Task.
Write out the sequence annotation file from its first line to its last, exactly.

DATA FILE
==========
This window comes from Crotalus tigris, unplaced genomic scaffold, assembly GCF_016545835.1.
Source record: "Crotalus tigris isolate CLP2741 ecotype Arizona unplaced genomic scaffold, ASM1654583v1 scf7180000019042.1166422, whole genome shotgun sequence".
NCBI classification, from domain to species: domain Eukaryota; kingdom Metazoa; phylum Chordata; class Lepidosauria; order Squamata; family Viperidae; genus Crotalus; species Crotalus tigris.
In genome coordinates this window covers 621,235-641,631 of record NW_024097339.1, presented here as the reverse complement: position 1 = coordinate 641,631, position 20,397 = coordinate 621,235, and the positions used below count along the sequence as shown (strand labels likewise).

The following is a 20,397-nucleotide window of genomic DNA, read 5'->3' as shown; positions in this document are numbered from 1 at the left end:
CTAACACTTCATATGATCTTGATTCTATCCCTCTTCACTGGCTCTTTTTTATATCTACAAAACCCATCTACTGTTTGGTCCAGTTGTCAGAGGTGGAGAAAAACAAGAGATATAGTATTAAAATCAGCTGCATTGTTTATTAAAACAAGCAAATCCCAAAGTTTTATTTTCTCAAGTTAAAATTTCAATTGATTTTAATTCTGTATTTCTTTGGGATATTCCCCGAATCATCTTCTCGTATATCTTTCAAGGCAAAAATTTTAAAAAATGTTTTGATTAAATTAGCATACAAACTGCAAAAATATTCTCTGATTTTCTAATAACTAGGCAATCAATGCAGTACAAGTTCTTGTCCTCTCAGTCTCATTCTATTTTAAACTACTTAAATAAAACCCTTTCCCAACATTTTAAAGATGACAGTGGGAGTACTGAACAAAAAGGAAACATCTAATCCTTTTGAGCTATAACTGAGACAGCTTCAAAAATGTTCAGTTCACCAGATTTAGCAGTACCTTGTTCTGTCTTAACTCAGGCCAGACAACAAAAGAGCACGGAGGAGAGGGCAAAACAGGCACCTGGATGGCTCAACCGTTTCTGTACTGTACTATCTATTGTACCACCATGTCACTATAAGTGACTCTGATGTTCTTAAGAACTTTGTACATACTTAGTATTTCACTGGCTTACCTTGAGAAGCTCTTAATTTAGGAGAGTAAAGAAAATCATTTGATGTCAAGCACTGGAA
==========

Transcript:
This window comes from Crotalus tigris, unplaced genomic scaffold, assembly GCF_016545835.1.
Source record: "Crotalus tigris isolate CLP2741 ecotype Arizona unplaced genomic scaffold, ASM1654583v1 scf7180000019042.1166422, whole genome shotgun sequence".
NCBI classification, from domain to species: domain Eukaryota; kingdom Metazoa; phylum Chordata; class Lepidosauria; order Squamata; family Viperidae; genus Crotalus; species Crotalus tigris.
In genome coordinates this window covers 621,235-641,631 of record NW_024097339.1, presented here as the reverse complement: position 1 = coordinate 641,631, position 20,397 = coordinate 621,235, and the positions used below count along the sequence as shown (strand labels likewise).

The following is a 20,397-nucleotide window of genomic DNA, read 5'->3' as shown; positions in this document are numbered from 1 at the left end:
CTAACACTTCATATGATCTTGATTCTATCCCTCTTCACTGGCTCTTTTTTATATCTACAAAACCCATCTACTGTTTGGTCCAGTTGTCAGAGGTGGAGAAAAACAAGAGATATAGTATTAAAATCAGCTGCATTGTTTATTAAAACAAGCAAATCCCAAAGTTTTATTTTCTCAAGTTAAAATTTCAATTGATTTTAATTCTGTATTTCTTTGGGATATTCCCCGAATCATCTTCTCGTATATCTTTCAAGGCAAAAATTTTAAAAAATGTTTTGATTAAATTAGCATACAAACTGCAAAAATATTCTCTGATTTTCTAATAACTAGGCAATCAATGCAGTACAAGTTCTTGTCCTCTCAGTCTCATTCTATTTTAAACTACTTAAATAAAACCCTTTCCCAACATTTTAAAGATGACAGTGGGAGTACTGAACAAAAAGGAAACATCTAATCCTTTTGAGCTATAACTGAGACAGCTTCAAAAATGTTCAGTTCACCAGATTTAGCAGTACCTTGTTCTGTCTTAACTCAGGCCAGACAACAAAAGAGCACGGAGGAGAGGGCAAAACAGGCACCTGGATGGCTCAACCGTTTCTGTACTGTACTATCTATTGTACCACCATGTCACTATAAGTGACTCTGATGTTCTTAAGAACTTTGTACATACTTAGTATTTCACTGGCTTACCTTGAGAAGCTCTTAATTTAGGAGAGTAAAGAAAATCATTTGATGTCAAGCACTGGAA